Rams’ roster still looks super, so GM Les Snead sees fewer big moves this offseason

Rams general manager Les Snead doesn't believe the team needs to tinker the roster too much this offseason.
(Ric Tapia / Associated Press)

It’s a quieter vibe this year for the Rams.

In 2018, on the second day of the NFL owners meetings in Florida, most of the franchise’s contingent put off scheduled responsibilities and huddled en masse to speak by phone with free-agent defensive lineman Ndamukong Suh.

They were working out the details of another blockbuster acquisition that fueled last season’s Super Bowl run.


“Probably right now, at this moment, we went into a room and probably spent the afternoon missing meetings to complete that deal,” Rams general manager Les Snead said about last year during a midday break Monday at the Arizona Biltmore.

Suh is a free agent again and not expected to return, but the foundation for another Super Bowl run is in place for third-year coach Sean McVay. Offseason moves made in 2017 and 2018, and the recent signings of edge rusher Dante Fowler, safety Eric Weddle, linebacker Clay Matthews and backup quarterback Blake Bortles, have helped position the Rams for continued success.

“We came up with kind of a blueprint action plan and were relatively active,” Snead said of the previous two offseasons. “But I think those two years have probably, let’s call it, put a damper in terms of excitement on the ’19 offseason.

“But I like to say that’s a good thing, because all those things have kind of put us in a situation where we’ve got this foundation built and move forward from here.”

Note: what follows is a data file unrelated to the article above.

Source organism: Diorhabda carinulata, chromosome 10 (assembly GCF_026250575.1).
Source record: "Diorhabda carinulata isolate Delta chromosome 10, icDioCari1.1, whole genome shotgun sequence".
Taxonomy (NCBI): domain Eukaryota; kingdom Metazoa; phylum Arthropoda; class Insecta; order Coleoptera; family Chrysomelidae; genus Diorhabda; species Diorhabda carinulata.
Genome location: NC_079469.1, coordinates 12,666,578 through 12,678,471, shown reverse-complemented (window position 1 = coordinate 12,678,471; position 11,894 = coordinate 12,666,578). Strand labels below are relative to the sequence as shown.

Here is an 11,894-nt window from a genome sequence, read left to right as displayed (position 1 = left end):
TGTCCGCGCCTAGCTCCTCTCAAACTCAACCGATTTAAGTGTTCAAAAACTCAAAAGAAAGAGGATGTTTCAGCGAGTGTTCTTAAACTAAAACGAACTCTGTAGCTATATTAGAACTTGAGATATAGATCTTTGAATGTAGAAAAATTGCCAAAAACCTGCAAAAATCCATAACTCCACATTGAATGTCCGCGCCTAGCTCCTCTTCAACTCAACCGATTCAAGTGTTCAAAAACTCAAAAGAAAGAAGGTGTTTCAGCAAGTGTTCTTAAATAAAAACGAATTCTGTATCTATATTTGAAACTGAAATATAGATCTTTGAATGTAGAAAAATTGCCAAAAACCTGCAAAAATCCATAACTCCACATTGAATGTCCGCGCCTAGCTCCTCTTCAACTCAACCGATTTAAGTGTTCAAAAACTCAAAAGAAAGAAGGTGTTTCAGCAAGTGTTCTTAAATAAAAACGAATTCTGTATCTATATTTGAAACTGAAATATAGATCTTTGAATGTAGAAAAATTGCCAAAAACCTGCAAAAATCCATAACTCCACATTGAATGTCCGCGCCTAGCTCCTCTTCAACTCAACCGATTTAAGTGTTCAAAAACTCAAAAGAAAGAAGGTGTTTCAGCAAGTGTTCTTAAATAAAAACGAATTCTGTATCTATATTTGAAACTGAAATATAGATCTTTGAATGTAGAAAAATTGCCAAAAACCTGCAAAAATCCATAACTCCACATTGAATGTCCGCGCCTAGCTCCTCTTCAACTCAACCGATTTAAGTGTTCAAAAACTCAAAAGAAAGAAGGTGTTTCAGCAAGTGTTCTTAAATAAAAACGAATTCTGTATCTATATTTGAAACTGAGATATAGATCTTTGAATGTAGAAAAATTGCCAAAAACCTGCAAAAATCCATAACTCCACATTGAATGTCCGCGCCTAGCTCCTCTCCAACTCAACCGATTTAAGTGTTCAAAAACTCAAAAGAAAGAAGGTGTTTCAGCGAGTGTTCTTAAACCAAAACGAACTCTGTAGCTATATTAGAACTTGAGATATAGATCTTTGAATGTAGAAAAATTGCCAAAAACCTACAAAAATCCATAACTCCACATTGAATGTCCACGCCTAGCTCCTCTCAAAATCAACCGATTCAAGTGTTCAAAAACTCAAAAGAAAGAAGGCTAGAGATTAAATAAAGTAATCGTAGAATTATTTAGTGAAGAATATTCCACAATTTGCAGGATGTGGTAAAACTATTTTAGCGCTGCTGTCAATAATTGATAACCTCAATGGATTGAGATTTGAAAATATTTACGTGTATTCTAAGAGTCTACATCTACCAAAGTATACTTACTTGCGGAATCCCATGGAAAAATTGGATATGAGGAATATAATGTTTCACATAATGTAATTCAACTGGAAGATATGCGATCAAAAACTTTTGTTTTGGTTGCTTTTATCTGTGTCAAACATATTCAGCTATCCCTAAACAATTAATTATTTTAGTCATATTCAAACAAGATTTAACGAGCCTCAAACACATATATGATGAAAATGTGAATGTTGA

Quarterback Jared Goff and stars such as running back Todd Gurley and Aaron Donald were on the roster when the Rams hired McVay. The Rams then signed free-agent receiver Robert Woods and offensive linemen Andrew Whitworth and John Sullivan during the offseason, and drafted players such as tight end Gerald Everett, receivers Cooper Kupp and Josh Reynolds and safety John Johnson. The Rams won the NFC West in McVay’s first season and advanced to the playoffs for the first time since 2004.

In 2018, Snead traded for cornerbacks Marcus Peters and Aqib Talib, signed Suh and then traded for receiver Brandin Cooks, among other moves. Their draft picks included offensive linemen Joseph Noteboom and Brian Allen. The Rams won the NFC title but lost to the New England Patriots in the Super Bowl.


About a month later, the Rams elected not to pick up Sullivan’s option. They released linebacker Mark Barron. Offensive lineman Rodger Saffold and safety Lamarcus Joyner then left for larger free-agent deals, but the Rams re-signed Fowler, whom Snead had tabbed as their top offseason priority.

Then they added Weddle, a 12-year veteran, and Matthews, a 10-year veteran. Both were voted to the Pro Bowl six times.

Arizona Cardinals receiver Larry Fitzgerald, a future Hall of Famer, grinned Monday when asked about Weddle and Matthews joining the Rams.

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“I was sad to see those guys go there,” Fitzgerald said. “I was hoping they were going to go to the AFC West.

“I don’t like to see anybody in the NFC West improve besides the Cardinals. I wasn’t happy about it.”

With the second wave of free agency complete, the Rams might be done dealing for a while.

“Nothing’s ever off the table,” Snead said, but added it was “highly doubtful” Suh returns.

The Rams’ decision last week to match an offer sheet that backup running back Malcolm Brown had received from the Detroit Lions was an indication that running back C.J. Anderson also probably would not return.

“Malcolm’s been a heck of a second [running back] for us, and when he’s not carrying the ball he can play 30 really good snaps” on special teams, Snead said. “C.J. did an unbelievable job for us, so that was a tough decision because there’s an emotional side.”

The Rams now will turn their attention to the draft next month.

“We’ve got our roster to a point where we feel like we can go into the draft without, let’s call it, desperation to draft a particular position,” Snead said. “After that, we can reassess — ‘OK, is there something we really, really missed out on? Do we need to do a veteran here or there as insurance?’ ”

Follow Gary Klein on Twitter @latimesklein